Can I get a Green Card if I marry a US Citizen? The toughness of section 245 of the Immigration and Nationality Act (INA)

By September 11, 2014 Blog, Uncategorized

(Spanish translation coming soon)

There is this generalized belief among immigrants that, if they are in the country, in any status, and they are good people (paid their taxes, have been good parents, spouses, go to church, etc), and they marry a US citizen, then they are entitled to “get papers”, to use the common talk of many of the dozens of people I see every week for consultations.

They probably right in believing so. The belief probably emanates from their own sense of fairness. Unfortunately, the immigration laws, like many laws, do not match (and do very little to) that common, natural sense of fairness. Under he law, being in this country legally is a privilege and not a right. You are never “entitled” to be here, even if you marry a US Citizen.

So a person that has no crimes and is an honorable “non-citizen”, cannot adjust status even if they marry a US Citizen?

The answer is: it depends.

A critical piece of information we want to know here is how that immigrant came to the United States. If a person came to the US “without inspection” then, all of a sudden INA 245 options for that person dramatically shrink.

A pre-requisite in 245 is that you are an alien who “was inspected and admitted or paroled into the United States”. INA § 245(a). That whole previous sentence, for simplicity sake (don’t quote me this) means that you came through an airport or a port with some valid visa and, an agent of Customs and Border Patrol (CBP) let you in, or in immigration language, determined you were “admissible”. If you are one of those, chances are you can adjust status if you marry a US citizen. Even if you overstayed the terms of you visa, 9 out of 10 people can probably adjust, assuming they are not Osama Bin laden or belong to ISIS among other requirements.

What happens then if you came “without inspection” or like I like to say it, you just walked into the country. If you walked into the country, then we cannot adjust your status because you have not been “inspected and admitted or paroled”. If you are willing to go back to your country and re-enter to the US, then we might let you come in under a petition filed by your US citizen wife.

What’s the problem here? Two. First, no one wants to go back and risk not coming back in. Second, even those who would (one out of 100 probably) have been present in the US unlawfully for over 180 days. Being unlawfully in the US for 180 or more carries a penalty of 3 years to apply for admission. (If one year or more the penalty is 10 years). Most husbands and wives will not wait and find another partner!

The solution: a waiver of unlawful presence. But even this waiver will not fix the problem. No one will go back and risk not meeting the difficult requirements of a waiver of unlawful presence and not be able to come back. Thus, in March 4, 2013, the government approved what it called a “Provisional Unlawful presence Waiver” (PUPW). (See 8 C.F.R. 212.7(e)). A PUPW is basically a waiver in advance. You can obtain your waiver approved before you leave the US. This is as close as it gets in terms of guarantees of coming back. It is never a 100% assurance. Because you still need to meet all the other admissibility requirements of INA 212 and have your visa petition approved.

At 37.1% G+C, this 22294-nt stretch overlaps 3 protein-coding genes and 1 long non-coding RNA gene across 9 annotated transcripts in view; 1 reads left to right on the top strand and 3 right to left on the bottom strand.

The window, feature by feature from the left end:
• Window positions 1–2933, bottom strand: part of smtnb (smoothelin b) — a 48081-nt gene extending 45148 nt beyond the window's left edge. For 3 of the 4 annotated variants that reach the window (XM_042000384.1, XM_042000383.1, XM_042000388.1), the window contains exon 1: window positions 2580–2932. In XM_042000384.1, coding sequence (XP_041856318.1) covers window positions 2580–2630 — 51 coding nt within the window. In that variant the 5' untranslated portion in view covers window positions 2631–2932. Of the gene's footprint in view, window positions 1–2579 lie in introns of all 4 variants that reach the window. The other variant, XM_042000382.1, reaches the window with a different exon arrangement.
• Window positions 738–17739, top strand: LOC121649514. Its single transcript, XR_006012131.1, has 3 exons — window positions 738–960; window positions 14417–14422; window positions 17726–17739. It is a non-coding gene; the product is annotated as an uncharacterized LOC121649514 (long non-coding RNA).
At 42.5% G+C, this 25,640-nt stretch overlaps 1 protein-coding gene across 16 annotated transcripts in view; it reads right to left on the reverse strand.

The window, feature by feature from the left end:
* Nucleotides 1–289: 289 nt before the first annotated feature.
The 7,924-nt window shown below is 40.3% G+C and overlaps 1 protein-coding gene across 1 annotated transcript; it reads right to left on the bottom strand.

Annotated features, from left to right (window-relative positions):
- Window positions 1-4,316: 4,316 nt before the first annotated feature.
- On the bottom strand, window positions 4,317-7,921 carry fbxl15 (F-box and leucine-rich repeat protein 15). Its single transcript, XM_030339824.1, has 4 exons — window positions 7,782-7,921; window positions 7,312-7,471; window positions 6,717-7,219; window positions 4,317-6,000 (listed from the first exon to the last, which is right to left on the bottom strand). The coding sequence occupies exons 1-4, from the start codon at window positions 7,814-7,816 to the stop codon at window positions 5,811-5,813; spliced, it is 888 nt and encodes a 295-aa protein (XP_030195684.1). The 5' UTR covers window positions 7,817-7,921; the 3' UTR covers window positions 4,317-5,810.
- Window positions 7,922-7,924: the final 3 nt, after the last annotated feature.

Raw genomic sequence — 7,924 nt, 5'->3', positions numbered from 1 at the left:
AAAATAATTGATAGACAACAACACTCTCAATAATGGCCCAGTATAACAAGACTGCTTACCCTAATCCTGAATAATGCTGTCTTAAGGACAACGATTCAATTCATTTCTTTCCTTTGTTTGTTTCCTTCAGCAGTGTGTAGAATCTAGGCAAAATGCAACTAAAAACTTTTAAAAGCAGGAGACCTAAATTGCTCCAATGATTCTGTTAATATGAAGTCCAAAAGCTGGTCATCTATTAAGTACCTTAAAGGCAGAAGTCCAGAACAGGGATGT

What do you need to get a waiver? Many things and, here is the key difference between someone that came legally to the US and is adjusting status and someone that walked. The latter needs to prove that the denial of the waiver would result in extreme hardship to the US citizen spouse.

Extreme hardship is a vague concept decided on a case-by-case basis. It would take a treatise to explain what it means exactly. But put simply, extreme hardship is that hardship that is more than the normal hardship one would suffer if it were denied papers (remaining in the darkness of no status) or for that matter, being deported. It is something extreme, usually—but not limited—to health related issues: Your relative has a medical condition and depends on you for care; Your relative has a sick family member and will be unable to care for that person without your support; Your relative is financially dependent on you and you will not be able to provide adequate support from abroad; You are the caregiver for your relative’s children and he or she cannot afford childcare in your absence; Your relative is experiencing clinical depression as a result of your immigration situation.

Having my office right above the consulate of Mexico offices, I am faced with many of those immigrants that need a waiver to adjust status; to their surprise, is not that simple. When you are trying to get immigration benefits, illness, and hardship are—unfortunately—good things. Notably when I ask potential clients: how is your spouses’ health? The answer is a quick Excellent! People take pride on being healthy and having healthy spouses and children. Ironically unhealthiness is an asset here and people only start feeling sick after I explain the requirements of a waiver.

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